Electric and Hybrid Cars – FAME, National Electric Mobility Mission, etc.

Being petroleum independent


From UPSC perspective, the following things are important :

Prelims level: FAME

Mains level: Paper 3- Reducing India's energy import dependence

The article discusses the steps taken by the government to improve fuel efficiency standards and the for the transition to clean sources of energy.

Reducing energy import dependence

  • Speaking on the increase in petrol and diesel prices, Prime Minister emphasised the need for clean sources of energy.
  • Expanding and diversifying energy supply is good, but if India is to reduce its energy import dependence, it must look towards first managing the demand for petroleum products.
  • It is worthwhile to reflect on measures taken by the previous governments as well as this government in this context.

Steps taken

National Electric Mobility Mission Plan

  • The UPA-2 administration formulated fuel efficiency standards for passenger vehicles that are now in effect.
  • It also constituted the National Electric Mobility Mission Plan (NEMMP).
  • While well-intended, both these actions fell short in terms of ambition.
  • India’s 2022 fuel efficiency standards for passenger cars are nearly 20% less stringent than the European Union’s standards.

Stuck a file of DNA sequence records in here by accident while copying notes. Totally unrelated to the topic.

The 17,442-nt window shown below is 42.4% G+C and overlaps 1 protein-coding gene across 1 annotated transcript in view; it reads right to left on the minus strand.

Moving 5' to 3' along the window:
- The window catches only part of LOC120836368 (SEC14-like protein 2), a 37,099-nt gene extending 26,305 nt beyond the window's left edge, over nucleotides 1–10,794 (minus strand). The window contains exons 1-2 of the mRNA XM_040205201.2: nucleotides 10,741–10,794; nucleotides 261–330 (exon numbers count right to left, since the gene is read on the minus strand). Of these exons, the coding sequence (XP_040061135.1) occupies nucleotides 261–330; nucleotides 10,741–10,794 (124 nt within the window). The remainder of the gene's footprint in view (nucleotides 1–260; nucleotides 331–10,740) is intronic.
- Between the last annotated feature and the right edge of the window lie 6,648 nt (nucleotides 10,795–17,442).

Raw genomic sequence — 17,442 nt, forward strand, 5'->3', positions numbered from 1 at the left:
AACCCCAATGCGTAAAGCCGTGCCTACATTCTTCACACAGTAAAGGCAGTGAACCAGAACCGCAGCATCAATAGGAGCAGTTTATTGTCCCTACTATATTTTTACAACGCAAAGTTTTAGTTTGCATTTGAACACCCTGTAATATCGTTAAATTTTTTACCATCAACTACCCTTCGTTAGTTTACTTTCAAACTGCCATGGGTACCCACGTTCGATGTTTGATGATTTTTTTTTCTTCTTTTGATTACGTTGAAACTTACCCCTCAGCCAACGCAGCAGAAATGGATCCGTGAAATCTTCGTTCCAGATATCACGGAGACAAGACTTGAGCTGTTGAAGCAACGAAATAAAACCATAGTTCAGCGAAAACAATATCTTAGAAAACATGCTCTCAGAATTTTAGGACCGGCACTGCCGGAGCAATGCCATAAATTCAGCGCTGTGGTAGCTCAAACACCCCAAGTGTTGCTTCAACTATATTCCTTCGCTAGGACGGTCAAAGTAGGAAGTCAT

• The NEMMP primarily focused on hybrid electric vehicles.
  • Most of the incentives under the NEMMP went towards subsidising mild hybrids instead of electric vehicles.

Multiple fuel pathways

  • Recently, the government has encouraged multiple fuel pathways in the transport sector including natural gas.
  • The Faster Adoption and Manufacturing of Electric Vehicles (FAME-II) scheme now focuses largely on electric vehicles.
  • The government has also provided several additional fiscal and non-fiscal incentives to encourage a transition to electric vehicles.

Steps need to be taken

  • There are many things that the government can and should do to
  • First, the government should formulate a zero-emissions vehicle (ZEV) programme that would require vehicle manufacturers to produce a certain number of electric vehicles.
  • At present, the electric mobility initiative in India is driven largely by new entrants in the two- and three-wheeler space.
  • A ZEV programme would require all manufacturers to start producing electric vehicles across all market segments.
  • The government should also strengthen fuel efficiency requirements for new passenger cars and commercial vehicles.
  • Two-wheelers, which consume nearly two-third of the petrol used in India, are not subject to any fuel efficiency standards.
  •  Adopting stringent fuel efficiency standards and a ZEV programme by 2024 can result in India’s petroleum demand peaking by 2030.
  • The FAME should be extended not only to all passenger cars and commercial vehicles but also to agricultural tractors.


As the economy recovers from the pandemic, the demand for petroleum products will rise, as will prices. But the government can save money for the consumer while enhancing long-term energy security by wielding the regulatory tools at its disposal.


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